SO what could “thermo-chromatic ink sensors” have to do with getting the most enjoyment out of a bottle of wine?
Plenty, believes the Clare Valley-based Taylors family wine company, which trialled the technology on a limited basis last year.
It has now put its Optimum Drinking Temperature Sensors on the back labels of its popular $20 Taylors Estate and $15 Promised Land ranges of wines. The sensors change colour depending on the temperature of bottles of wine - turning green when a white or sparkling wine is just right to pour and turning fuchsia for red wines.
The initiative was triggered by a Taylors-commissioned Wine Intelligence survey, which suggested many Australians were drinking red wines too warm and white and sparkling wines too cold. The widespread Australian practice of serving reds at room temperature originated from medieval French drawing rooms which were closer to 14 to 16-degrees centigrade. By contrast the 22 to 24 degrees temperature of an average Aussie home, particularly in summer, had a negative impact on the flavour of our shiraz, pinot noir or cabernet sauvignon tipples.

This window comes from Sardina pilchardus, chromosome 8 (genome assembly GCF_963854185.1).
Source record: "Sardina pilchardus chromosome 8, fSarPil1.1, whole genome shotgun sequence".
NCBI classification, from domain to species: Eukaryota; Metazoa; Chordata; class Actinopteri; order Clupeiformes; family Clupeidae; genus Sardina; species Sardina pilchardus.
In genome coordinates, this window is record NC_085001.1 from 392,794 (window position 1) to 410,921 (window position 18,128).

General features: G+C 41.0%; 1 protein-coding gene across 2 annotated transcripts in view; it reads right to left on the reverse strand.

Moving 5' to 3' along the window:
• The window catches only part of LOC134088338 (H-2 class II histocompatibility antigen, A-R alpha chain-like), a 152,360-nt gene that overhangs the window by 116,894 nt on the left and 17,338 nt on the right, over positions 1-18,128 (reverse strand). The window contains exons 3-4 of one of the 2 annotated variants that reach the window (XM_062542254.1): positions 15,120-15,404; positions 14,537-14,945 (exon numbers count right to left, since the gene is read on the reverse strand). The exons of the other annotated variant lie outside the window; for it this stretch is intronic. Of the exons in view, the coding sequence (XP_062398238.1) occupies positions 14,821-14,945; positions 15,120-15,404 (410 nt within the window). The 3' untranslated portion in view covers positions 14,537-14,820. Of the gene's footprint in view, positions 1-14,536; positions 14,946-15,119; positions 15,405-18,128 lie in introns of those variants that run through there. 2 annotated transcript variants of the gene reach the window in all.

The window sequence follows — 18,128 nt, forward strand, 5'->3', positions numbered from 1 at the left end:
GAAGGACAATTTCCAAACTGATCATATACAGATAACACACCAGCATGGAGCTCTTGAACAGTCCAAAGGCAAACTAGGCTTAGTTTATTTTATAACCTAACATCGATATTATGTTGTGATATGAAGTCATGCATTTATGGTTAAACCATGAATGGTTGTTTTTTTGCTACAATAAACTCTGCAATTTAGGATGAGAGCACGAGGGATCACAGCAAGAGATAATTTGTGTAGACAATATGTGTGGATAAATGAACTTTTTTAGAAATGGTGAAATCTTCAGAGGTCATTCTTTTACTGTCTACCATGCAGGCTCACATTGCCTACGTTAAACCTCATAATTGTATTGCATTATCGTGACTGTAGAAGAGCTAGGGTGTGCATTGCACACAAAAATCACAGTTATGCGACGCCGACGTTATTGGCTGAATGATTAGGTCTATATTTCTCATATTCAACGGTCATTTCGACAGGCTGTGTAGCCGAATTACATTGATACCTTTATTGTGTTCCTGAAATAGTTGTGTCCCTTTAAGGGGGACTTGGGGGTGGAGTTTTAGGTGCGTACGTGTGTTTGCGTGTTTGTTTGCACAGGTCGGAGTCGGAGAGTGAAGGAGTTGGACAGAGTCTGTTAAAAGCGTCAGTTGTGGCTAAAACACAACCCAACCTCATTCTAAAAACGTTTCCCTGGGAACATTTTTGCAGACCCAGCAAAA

Wine Intelligence also found that Australians tended to over-chill their white wines, masking their flavours and aromas and making acid elements more pronounced.
Data from Nielsen ScanTrack, the Australian Bureau of Statistics and IRI-Aztec Liquor Outlook suggested that each day in Australia about 406,825 bottles of red wine and 436,615 bottles of white wine were being consumed at the incorrect temperature.
Taylors managing director, Mitchell Taylor, says expensive high-tech wine fridges and thermometers can be used to control and monitor a wine’s temperature. Most Australians, however, don’t have this equipment and so Taylors believed its Optimum Drinking Temperature Sensor provided a solution.
Taylors chief winemaker, Adam Eggins, supports refrigerating both red and white wines and has prepared the table, pictured, with the ideal serving temperatures for various wines. He suggests putting a red wine in the fridge 30 minutes before serving. For whites and sparklers, he favours taking bottles from the fridge 30 minutes before opening, giving them time to warm up and to fully display their aromas and flavours.
Adam joined Taylors in 2000 and in 2006 was judged Winestate magazine winemaker of the year. The Taylors Estate range and Promised Land range wines are widely available in bottle shops and on taylorswines.com.au.